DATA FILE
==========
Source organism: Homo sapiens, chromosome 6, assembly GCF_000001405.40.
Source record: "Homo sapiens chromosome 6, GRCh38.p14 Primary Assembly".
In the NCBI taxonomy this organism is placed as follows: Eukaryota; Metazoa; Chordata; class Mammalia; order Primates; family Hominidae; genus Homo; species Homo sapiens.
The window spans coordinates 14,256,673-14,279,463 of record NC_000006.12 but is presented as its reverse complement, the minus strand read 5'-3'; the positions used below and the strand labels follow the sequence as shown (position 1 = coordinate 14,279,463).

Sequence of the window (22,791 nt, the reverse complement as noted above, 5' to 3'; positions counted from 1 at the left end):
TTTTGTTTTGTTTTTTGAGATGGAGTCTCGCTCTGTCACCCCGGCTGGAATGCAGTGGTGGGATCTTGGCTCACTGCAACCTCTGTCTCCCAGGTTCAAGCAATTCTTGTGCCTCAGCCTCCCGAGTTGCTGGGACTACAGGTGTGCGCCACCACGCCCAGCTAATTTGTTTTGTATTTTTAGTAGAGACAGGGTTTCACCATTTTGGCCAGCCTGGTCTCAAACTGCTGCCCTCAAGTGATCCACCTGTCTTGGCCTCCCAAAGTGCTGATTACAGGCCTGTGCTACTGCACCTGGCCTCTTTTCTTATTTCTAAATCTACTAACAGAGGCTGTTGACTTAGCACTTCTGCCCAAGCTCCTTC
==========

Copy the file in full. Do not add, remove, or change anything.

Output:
Source organism: Homo sapiens, chromosome 6, assembly GCF_000001405.40.
Source record: "Homo sapiens chromosome 6, GRCh38.p14 Primary Assembly".
In the NCBI taxonomy this organism is placed as follows: Eukaryota; Metazoa; Chordata; class Mammalia; order Primates; family Hominidae; genus Homo; species Homo sapiens.
The window spans coordinates 14,256,673-14,279,463 of record NC_000006.12 but is presented as its reverse complement, the minus strand read 5'-3'; the positions used below and the strand labels follow the sequence as shown (position 1 = coordinate 14,279,463).

Sequence of the window (22,791 nt, the reverse complement as noted above, 5' to 3'; positions counted from 1 at the left end):
TTTTGTTTTGTTTTTTGAGATGGAGTCTCGCTCTGTCACCCCGGCTGGAATGCAGTGGTGGGATCTTGGCTCACTGCAACCTCTGTCTCCCAGGTTCAAGCAATTCTTGTGCCTCAGCCTCCCGAGTTGCTGGGACTACAGGTGTGCGCCACCACGCCCAGCTAATTTGTTTTGTATTTTTAGTAGAGACAGGGTTTCACCATTTTGGCCAGCCTGGTCTCAAACTGCTGCCCTCAAGTGATCCACCTGTCTTGGCCTCCCAAAGTGCTGATTACAGGCCTGTGCTACTGCACCTGGCCTCTTTTCTTATTTCTAAATCTACTAACAGAGGCTGTTGACTTAGCACTTCTGCCCAAGCTCCTTC